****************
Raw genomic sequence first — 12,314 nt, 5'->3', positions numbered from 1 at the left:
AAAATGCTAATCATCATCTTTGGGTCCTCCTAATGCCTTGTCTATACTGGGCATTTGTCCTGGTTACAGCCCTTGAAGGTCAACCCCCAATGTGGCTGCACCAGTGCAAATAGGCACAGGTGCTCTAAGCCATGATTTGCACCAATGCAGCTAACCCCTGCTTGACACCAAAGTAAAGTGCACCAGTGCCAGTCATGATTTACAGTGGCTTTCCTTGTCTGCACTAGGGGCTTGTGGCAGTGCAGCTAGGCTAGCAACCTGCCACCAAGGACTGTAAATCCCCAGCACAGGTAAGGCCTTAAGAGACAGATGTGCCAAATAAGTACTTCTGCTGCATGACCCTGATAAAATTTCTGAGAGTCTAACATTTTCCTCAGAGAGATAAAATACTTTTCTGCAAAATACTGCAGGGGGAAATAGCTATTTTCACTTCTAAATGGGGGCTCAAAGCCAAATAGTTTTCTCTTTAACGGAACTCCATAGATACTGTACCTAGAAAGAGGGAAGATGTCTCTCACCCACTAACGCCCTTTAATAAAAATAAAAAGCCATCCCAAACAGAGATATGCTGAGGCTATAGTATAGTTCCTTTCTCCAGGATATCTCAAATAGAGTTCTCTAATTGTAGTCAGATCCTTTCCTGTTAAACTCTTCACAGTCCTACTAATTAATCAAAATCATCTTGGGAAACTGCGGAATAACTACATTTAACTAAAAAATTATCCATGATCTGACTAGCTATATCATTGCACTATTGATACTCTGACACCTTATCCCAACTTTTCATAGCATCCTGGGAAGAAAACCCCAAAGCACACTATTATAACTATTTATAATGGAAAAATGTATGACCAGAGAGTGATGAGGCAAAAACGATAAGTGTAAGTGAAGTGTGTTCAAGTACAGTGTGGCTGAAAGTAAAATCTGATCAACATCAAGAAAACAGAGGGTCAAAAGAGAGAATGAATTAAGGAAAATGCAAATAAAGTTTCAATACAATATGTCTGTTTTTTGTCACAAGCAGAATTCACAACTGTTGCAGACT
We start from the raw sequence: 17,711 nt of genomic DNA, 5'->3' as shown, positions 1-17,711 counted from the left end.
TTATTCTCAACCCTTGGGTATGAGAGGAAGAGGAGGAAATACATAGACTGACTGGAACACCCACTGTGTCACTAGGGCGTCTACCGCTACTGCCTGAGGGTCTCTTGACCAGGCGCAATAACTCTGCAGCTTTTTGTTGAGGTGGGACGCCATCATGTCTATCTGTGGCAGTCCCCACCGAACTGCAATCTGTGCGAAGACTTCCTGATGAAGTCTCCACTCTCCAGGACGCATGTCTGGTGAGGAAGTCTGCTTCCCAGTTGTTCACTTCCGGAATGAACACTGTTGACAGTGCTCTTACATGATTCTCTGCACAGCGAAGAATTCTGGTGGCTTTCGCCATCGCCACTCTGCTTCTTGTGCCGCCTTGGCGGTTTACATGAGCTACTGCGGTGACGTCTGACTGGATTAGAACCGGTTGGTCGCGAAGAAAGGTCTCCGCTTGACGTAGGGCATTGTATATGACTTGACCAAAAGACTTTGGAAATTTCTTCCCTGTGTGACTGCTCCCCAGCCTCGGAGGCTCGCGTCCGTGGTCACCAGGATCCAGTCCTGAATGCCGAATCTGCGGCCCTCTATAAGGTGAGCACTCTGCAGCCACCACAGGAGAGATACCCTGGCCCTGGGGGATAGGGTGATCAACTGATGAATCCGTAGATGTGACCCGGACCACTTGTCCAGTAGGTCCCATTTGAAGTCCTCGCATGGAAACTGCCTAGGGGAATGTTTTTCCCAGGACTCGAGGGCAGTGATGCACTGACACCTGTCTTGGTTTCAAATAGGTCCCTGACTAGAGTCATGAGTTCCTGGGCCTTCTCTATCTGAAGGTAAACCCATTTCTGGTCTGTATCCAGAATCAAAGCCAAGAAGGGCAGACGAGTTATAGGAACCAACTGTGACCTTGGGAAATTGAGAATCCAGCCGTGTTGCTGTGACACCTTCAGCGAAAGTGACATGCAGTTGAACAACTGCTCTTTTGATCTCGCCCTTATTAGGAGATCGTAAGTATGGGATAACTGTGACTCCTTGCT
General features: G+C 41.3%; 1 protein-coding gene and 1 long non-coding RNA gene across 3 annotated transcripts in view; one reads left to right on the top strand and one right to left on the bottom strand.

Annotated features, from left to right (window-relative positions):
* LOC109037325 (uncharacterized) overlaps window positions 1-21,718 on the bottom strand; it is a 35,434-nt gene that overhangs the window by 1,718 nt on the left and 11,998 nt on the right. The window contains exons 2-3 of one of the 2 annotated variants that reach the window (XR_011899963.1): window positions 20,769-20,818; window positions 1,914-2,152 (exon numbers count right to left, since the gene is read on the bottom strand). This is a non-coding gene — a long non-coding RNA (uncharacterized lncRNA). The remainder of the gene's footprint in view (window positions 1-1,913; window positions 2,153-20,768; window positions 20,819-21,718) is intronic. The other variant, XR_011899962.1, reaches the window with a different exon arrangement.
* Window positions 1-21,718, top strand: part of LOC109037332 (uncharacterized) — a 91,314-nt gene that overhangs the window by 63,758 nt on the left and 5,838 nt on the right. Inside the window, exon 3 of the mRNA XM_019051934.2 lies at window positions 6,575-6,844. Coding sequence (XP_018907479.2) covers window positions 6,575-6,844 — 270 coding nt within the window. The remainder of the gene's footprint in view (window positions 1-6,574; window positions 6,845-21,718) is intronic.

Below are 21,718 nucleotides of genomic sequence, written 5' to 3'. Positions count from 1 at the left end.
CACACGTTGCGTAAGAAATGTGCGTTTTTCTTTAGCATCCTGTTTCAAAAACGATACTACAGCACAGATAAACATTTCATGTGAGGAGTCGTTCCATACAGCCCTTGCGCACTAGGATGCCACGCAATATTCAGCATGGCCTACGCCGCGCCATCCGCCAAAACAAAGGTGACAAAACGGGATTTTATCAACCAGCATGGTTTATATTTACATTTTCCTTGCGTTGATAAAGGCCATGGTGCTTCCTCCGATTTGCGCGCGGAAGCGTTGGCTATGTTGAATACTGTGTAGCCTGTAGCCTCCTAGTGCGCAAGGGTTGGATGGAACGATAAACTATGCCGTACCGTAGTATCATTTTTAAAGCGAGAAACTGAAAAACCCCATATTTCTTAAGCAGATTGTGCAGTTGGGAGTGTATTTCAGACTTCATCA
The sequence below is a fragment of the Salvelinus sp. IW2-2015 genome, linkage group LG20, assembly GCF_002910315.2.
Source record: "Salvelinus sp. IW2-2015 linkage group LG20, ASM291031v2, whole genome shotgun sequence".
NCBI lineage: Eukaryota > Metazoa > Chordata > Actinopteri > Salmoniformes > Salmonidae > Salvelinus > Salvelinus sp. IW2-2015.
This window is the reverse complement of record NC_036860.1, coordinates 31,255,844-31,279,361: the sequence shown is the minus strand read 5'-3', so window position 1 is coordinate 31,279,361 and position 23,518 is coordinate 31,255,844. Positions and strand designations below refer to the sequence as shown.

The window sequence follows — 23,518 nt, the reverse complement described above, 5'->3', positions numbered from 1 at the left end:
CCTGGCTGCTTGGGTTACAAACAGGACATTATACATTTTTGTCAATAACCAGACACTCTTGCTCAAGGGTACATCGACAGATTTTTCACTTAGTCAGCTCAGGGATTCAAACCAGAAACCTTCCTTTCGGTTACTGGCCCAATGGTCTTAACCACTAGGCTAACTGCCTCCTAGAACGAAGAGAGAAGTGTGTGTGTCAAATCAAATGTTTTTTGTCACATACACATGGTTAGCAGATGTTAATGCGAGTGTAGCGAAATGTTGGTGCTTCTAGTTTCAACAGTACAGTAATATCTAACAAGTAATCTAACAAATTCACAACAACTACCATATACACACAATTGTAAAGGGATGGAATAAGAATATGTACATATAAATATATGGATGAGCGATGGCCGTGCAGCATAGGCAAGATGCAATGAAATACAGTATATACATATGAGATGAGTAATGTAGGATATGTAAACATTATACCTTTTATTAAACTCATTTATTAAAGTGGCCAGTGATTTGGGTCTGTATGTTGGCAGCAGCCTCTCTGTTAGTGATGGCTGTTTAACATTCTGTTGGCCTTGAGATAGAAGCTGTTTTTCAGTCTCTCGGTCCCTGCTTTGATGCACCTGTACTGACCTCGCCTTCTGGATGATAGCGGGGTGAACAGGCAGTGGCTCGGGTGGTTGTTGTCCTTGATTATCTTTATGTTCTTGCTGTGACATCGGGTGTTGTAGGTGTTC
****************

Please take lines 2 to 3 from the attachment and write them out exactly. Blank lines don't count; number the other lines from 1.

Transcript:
AAAATGCTAATCATCATCTTTGGGTCCTCCTAATGCCTTGTCTATACTGGGCATTTGTCCTGGTTACAGCCCTTGAAGGTCAACCCCCAATGTGGCTGCACCAGTGCAAATAGGCACAGGTGCTCTAAGCCATGATTTGCACCAATGCAGCTAACCCCTGCTTGACACCAAAGTAAAGTGCACCAGTGCCAGTCATGATTTACAGTGGCTTTCCTTGTCTGCACTAGGGGCTTGTGGCAGTGCAGCTAGGCTAGCAACCTGCCACCAAGGACTGTAAATCCCCAGCACAGGTAAGGCCTTAAGAGACAGATGTGCCAAATAAGTACTTCTGCTGCATGACCCTGATAAAATTTCTGAGAGTCTAACATTTTCCTCAGAGAGATAAAATACTTTTCTGCAAAATACTGCAGGGGGAAATAGCTATTTTCACTTCTAAATGGGGGCTCAAAGCCAAATAGTTTTCTCTTTAACGGAACTCCATAGATACTGTACCTAGAAAGAGGGAAGATGTCTCTCACCCACTAACGCCCTTTAATAAAAATAAAAAGCCATCCCAAACAGAGATATGCTGAGGCTATAGTATAGTTCCTTTCTCCAGGATATCTCAAATAGAGTTCTCTAATTGTAGTCAGATCCTTTCCTGTTAAACTCTTCACAGTCCTACTAATTAATCAAAATCATCTTGGGAAACTGCGGAATAACTACATTTAACTAAAAAATTATCCATGATCTGACTAGCTATATCATTGCACTATTGATACTCTGACACCTTATCCCAACTTTTCATAGCATCCTGGGAAGAAAACCCCAAAGCACACTATTATAACTATTTATAATGGAAAAATGTATGACCAGAGAGTGATGAGGCAAAAACGATAAGTGTAAGTGAAGTGTGTTCAAGTACAGTGTGGCTGAAAGTAAAATCTGATCAACATCAAGAAAACAGAGGGTCAAAAGAGAGAATGAATTAAGGAAAATGCAAATAAAGTTTCAATACAATATGTCTGTTTTTTGTCACAAGCAGAATTCACAACTGTTGCAGACT
We start from the raw sequence: 17,711 nt of genomic DNA, 5'->3' as shown, positions 1-17,711 counted from the left end.